Ideas Behind Their Time

Monday, December 13th, 2010

We’re all familiar with ideas ahead of their time — like da Vinci’s helicopter or Babbage’s analytical engine — and ideas of their time — like calculus and evolution — but, Alex Tabarrok reminds us, there are also ideas behind their time — ideas that could have been discovered much earlier but were not.

As an economist, he notes that experimental economics could have been invented by Smith or Ricardo, but it wasn’t.

You can think of such ideas as time-traveler technologies — technologies that could be implemented by an enterprising time-traveler without building up dozens of ancillary technologies first.

For instance, in Lest Darkness Fall, American archaeologist Martin Padway finds himself transported to Ostrogoth-ruled Rome, where he introduces Arabic numerals and double-entry bookkeeping, which convinces a money-lender to fund his copper brandy-making still. With the profits from that, he goes on to make a printing press.

By contrast, in Poul Anderson’s The Man Who Came Early, an American MP with an engineering degree finds that he can’t apply any of his high-tech knowledge in low-tech Viking Iceland. He destroys the blacksmith’s shop when he tries to use modern high-temperature methods, he suggests impractical ideas, like deep-keeled sailing ships, which you can’t pull ashore, and so on.

Anyway, I would expect most medieval innovations to be behind their time, in the sense that the Romans could have implemented them: stirrups, horse collars, horse shoes, wheelbarrows, stern-mounted rudders, printing presses, Arabic numerals, double-entry bookkeeping, distillation, functional buttons, trebuchets, Gothic arches, etc.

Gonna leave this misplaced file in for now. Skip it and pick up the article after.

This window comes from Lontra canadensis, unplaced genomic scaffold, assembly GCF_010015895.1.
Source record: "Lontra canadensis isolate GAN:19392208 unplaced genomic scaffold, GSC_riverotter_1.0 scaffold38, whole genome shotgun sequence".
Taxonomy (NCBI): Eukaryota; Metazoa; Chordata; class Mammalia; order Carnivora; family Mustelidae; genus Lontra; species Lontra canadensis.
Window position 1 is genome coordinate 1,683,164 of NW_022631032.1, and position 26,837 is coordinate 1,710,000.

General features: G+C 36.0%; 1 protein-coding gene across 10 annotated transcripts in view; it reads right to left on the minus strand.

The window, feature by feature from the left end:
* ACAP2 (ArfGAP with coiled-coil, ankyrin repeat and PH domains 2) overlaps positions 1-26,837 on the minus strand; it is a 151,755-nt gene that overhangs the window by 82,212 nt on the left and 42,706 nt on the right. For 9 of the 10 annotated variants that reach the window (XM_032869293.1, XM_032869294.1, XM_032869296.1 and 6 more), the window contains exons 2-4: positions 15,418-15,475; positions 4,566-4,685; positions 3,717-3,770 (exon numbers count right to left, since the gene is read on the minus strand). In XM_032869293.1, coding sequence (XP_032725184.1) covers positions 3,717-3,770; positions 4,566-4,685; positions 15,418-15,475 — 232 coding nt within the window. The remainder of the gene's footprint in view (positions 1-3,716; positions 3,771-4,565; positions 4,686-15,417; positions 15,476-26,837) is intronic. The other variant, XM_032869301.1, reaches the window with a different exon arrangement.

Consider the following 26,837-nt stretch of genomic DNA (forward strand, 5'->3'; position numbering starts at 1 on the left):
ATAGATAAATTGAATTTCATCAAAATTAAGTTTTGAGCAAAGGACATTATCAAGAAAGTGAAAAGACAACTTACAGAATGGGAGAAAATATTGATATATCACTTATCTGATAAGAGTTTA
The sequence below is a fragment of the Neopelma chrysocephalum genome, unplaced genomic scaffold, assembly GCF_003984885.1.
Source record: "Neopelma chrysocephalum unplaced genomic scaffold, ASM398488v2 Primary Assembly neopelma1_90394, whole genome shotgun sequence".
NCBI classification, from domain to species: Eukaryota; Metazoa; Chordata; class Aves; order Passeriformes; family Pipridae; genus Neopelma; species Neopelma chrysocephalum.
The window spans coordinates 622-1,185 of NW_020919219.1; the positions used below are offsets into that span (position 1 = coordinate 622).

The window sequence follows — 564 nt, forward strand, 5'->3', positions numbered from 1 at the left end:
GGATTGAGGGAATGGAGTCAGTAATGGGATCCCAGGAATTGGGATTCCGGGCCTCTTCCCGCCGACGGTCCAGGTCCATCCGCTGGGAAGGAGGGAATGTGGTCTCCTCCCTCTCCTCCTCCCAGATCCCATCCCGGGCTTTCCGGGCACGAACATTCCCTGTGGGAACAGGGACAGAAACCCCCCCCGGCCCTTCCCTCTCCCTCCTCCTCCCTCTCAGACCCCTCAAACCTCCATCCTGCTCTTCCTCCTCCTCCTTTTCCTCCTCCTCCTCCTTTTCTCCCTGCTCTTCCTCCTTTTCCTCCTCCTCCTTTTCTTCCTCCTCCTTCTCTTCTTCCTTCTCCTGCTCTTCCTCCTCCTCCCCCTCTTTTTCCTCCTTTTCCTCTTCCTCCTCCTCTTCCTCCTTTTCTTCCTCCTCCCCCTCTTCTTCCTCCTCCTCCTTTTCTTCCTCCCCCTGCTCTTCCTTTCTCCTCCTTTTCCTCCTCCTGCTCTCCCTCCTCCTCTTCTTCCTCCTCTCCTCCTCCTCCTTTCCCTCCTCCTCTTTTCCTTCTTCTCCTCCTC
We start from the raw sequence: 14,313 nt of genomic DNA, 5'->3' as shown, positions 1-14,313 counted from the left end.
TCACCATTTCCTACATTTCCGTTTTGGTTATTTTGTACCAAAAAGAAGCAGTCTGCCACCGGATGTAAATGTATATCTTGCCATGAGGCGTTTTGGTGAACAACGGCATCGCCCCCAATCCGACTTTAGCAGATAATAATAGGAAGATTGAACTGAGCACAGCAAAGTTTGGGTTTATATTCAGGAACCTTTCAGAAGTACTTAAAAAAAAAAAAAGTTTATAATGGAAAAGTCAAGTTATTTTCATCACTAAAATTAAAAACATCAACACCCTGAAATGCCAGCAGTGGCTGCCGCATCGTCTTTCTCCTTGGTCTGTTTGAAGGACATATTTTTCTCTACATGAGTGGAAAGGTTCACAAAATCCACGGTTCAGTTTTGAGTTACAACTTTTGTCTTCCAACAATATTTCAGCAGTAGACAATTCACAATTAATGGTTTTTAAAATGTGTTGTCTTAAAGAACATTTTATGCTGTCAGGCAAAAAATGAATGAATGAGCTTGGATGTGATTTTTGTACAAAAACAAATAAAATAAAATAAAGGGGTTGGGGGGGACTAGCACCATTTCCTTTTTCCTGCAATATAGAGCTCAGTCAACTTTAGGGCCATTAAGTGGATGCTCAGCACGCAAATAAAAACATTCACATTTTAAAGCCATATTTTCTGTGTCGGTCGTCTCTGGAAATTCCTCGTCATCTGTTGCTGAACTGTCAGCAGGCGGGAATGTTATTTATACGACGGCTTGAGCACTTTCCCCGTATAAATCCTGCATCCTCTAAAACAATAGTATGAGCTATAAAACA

With their engineering and organizational talent, the Romans likely could have implemented a number of 18th- and 19th-century technologies. We tend to think of railroads as depending on steel wheels on steel rails with steam engines to drive them, but early railroads, or wagonways, used wood wheels on cut stone tracks with draft animals to pull them — in ancient Greece and Rome — and modern streetcars started out as horse-drawn trolley cars. Could the Romans have introduced slave-drawn streetcars? Or stage coaches?

I wouldn’t say the gun was an idea behind its time, but the stream­lined bullet might be. Up through the era of flintlock smoothbore muskets, the usual bullet was a spherical musket ball. Anyone who has thrown a soccer ball and an American football knows that a round ball is nowhere near as aerodynamic as a pointed bullet shape. In fact, the ancient Greeks and Romans knew this too — their slingers threw lead sling bullets that looked just like tiny American footballs.

Longer bullets aren’t stable without the spin imparted by rifling though, and the tight fit required to take advantage of rifling makes it terribly slow to load a musket — until you introduce the Minié ball, which renders the rifled musket quite deadly: